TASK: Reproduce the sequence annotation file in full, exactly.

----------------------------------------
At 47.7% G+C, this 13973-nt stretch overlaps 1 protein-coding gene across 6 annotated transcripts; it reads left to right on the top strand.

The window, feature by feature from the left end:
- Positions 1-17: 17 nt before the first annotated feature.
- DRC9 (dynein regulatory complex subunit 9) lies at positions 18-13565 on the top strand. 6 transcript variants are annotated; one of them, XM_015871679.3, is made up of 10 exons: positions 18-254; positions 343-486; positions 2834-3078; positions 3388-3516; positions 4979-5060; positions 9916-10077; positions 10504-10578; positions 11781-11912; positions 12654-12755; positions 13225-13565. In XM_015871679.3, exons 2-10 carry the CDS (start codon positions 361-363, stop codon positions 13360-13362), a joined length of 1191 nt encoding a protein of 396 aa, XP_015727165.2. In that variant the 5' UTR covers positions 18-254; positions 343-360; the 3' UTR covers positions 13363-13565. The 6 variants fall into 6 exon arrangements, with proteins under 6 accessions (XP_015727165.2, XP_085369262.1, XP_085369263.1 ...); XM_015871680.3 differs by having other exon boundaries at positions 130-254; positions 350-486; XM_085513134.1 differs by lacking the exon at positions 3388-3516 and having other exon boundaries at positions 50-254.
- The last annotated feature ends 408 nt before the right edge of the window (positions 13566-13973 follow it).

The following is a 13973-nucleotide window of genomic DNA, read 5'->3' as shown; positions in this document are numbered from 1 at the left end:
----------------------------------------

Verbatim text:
At 47.7% G+C, this 13973-nt stretch overlaps 1 protein-coding gene across 6 annotated transcripts; it reads left to right on the top strand.

The window, feature by feature from the left end:
- Positions 1-17: 17 nt before the first annotated feature.
- DRC9 (dynein regulatory complex subunit 9) lies at positions 18-13565 on the top strand. 6 transcript variants are annotated; one of them, XM_015871679.3, is made up of 10 exons: positions 18-254; positions 343-486; positions 2834-3078; positions 3388-3516; positions 4979-5060; positions 9916-10077; positions 10504-10578; positions 11781-11912; positions 12654-12755; positions 13225-13565. In XM_015871679.3, exons 2-10 carry the CDS (start codon positions 361-363, stop codon positions 13360-13362), a joined length of 1191 nt encoding a protein of 396 aa, XP_015727165.2. In that variant the 5' UTR covers positions 18-254; positions 343-360; the 3' UTR covers positions 13363-13565. The 6 variants fall into 6 exon arrangements, with proteins under 6 accessions (XP_015727165.2, XP_085369262.1, XP_085369263.1 ...); XM_015871680.3 differs by having other exon boundaries at positions 130-254; positions 350-486; XM_085513134.1 differs by lacking the exon at positions 3388-3516 and having other exon boundaries at positions 50-254.
- The last annotated feature ends 408 nt before the right edge of the window (positions 13566-13973 follow it).

The following is a 13973-nucleotide window of genomic DNA, read 5'->3' as shown; positions in this document are numbered from 1 at the left end: